Jeremy Hardie asks whether Britain's Whitehall-led bailout is really better than America's messy compromise.
Not for the first time – remember the long lost belief that our troops could handle things better in Basra than the Americans would in Baghdad – there are signs of complacency that the British rescue package for our banks is smarter and neater than the messy Paulson plan in the USA. Martin Taylor, the ex Chief Executive of Barclays has described the Brown/Darling plan as ‘trenchant’, ‘terrific’. The Treasury notice which announced it last week is excellently written, in the kind of polished mandarin prose that comforts us that maybe we at least do indeed still have Rolls Royce minds in our civil service. This contrasts with the sheer scrappiness of the Paulson proposal as first presented to Congress. Then there was the nerve wracking week, while Rome burned, of infighting and US pork barrel politics before finally the Americans got there. Contrast how our constitution worked – a swift decision promptly executed by an effective government machine. And now everyone, including the Americans, is imitating the big, broad, British package – you have to go beyond the sticking plaster of buying up toxic assets.
We will of course have to wait to see whether either of these plans really does the trick, and if they don’t, this kind of reflection will seem irrelevant.
But the messiness of the US debate can be seen as the messiness of democracy. During that week, we saw and heard widespread public disgust at the greed of bankers and their betrayal of ordinary depositors and borrowers. There was a real confrontation between the urgent need to bail out the fiduciary system which sustains money as a vital public commodity, and the repulsive proposal to use public funds to buy back the bad investments which the rich financiers had made. The state doesn’t compensate ordinary businessmen or investors on that scale. The confrontation made salient the inescapable paradox of the fractional banking system – that we use private companies to provide us with a public good. Or, as it is often put, the system guarantees that profits are private and losses public.
In Britain, the neatness of our solution is the neatness of technocratic and private process. No debate about whether we should do it, or what it should be. A fait accompli. Of course, there are mutterings. And, particularly if it fails, there will be a political price – though oddly, for a Labour government about to have to explain why it had breached Brown’s proud, prudent golden fiscal rules, it is a blessed relief that such measures as the ratio of debt to GDP now look like fussy technical details – who cares now whether it has gone above 40%? Here, public assent or at least acquiescence can be taken for granted.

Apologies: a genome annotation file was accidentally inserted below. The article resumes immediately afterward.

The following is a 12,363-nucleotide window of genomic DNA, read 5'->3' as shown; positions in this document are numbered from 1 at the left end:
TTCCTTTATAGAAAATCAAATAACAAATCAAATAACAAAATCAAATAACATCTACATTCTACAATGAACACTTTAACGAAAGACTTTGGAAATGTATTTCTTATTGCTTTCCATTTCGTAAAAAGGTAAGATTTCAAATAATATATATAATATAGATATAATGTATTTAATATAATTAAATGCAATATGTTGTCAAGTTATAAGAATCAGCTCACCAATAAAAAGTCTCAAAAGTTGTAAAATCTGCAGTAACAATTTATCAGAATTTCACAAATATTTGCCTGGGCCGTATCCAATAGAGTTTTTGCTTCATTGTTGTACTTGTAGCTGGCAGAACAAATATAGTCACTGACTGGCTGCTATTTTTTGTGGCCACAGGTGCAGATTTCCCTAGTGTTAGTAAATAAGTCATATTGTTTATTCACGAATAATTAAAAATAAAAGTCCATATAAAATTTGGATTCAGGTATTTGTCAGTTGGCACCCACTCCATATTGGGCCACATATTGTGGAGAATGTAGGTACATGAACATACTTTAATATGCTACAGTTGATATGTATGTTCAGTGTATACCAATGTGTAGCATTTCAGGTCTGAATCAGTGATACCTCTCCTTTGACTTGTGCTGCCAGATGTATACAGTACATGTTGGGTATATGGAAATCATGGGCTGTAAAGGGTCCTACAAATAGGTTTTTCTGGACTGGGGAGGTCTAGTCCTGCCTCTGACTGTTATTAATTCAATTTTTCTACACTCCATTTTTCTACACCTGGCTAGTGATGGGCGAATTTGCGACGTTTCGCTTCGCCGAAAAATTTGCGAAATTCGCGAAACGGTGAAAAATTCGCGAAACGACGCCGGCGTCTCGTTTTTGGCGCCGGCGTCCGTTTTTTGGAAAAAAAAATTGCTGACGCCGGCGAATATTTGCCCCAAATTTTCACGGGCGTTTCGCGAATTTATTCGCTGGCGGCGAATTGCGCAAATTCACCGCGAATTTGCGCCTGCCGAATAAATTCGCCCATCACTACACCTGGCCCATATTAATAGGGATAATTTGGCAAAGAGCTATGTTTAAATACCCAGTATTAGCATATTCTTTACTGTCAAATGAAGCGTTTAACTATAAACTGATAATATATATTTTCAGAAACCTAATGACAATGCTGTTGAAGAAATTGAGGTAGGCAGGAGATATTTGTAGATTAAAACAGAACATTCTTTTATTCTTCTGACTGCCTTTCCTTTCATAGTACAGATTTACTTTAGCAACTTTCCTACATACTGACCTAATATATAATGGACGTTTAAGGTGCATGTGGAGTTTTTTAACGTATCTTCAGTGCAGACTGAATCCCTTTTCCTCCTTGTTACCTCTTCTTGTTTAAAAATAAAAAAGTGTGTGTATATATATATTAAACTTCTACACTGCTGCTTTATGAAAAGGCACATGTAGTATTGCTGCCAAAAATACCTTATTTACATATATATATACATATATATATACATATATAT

But one issue of principle remains and will recur. The US plan was criticised for not giving details of how exactly would it work – for example, what assets would be bought at what price from whom? Paulson wanted to say ‘give me the money and I will decide how exactly to use it to solve the problem’. The critics said ‘tell us in advance the rules you are going to follow’. Again, this debate never started in Britain. The Treasury plan, for all its intelligence and clarity, never said exactly what money would be made available to what bank on what terms. That was left to case by case discretion – so that no doubt HSBC will take no Government capital, let alone equity: and RBS will take a lot, including equity.
The debate about rules v. discretion will run and run. We have scarcely begun to think through what we mean by ‘better’, ‘more effective’ regulation. So far these terms are mere hand waving towards a solution which will magically combine the freedom of the market with bright new ways of avoiding its excesses. In the good old days, the Governor of the Bank of England knew everything that was going on, and if a bank were to run unacceptable risks it was told to stop. Ad hoc, expert judgement based intervention. Not transparent, not accountable against a set of ex ante rules. We don’t, for many reasons, like that sort of thing now. But ask yourself this question. How should we have dealt with the excesses at Northern Rock and Bradford and Bindley? Should we have had better rules? Or should we have had smarter regulators who just said it is too dangerous to increase your lending so fast, or to base mortgages on self certificate income and drive by valuations? Do we want regulators who apply the rules well and fairly, or are street wise enough to intervene case by case when they see that it will end in tears?
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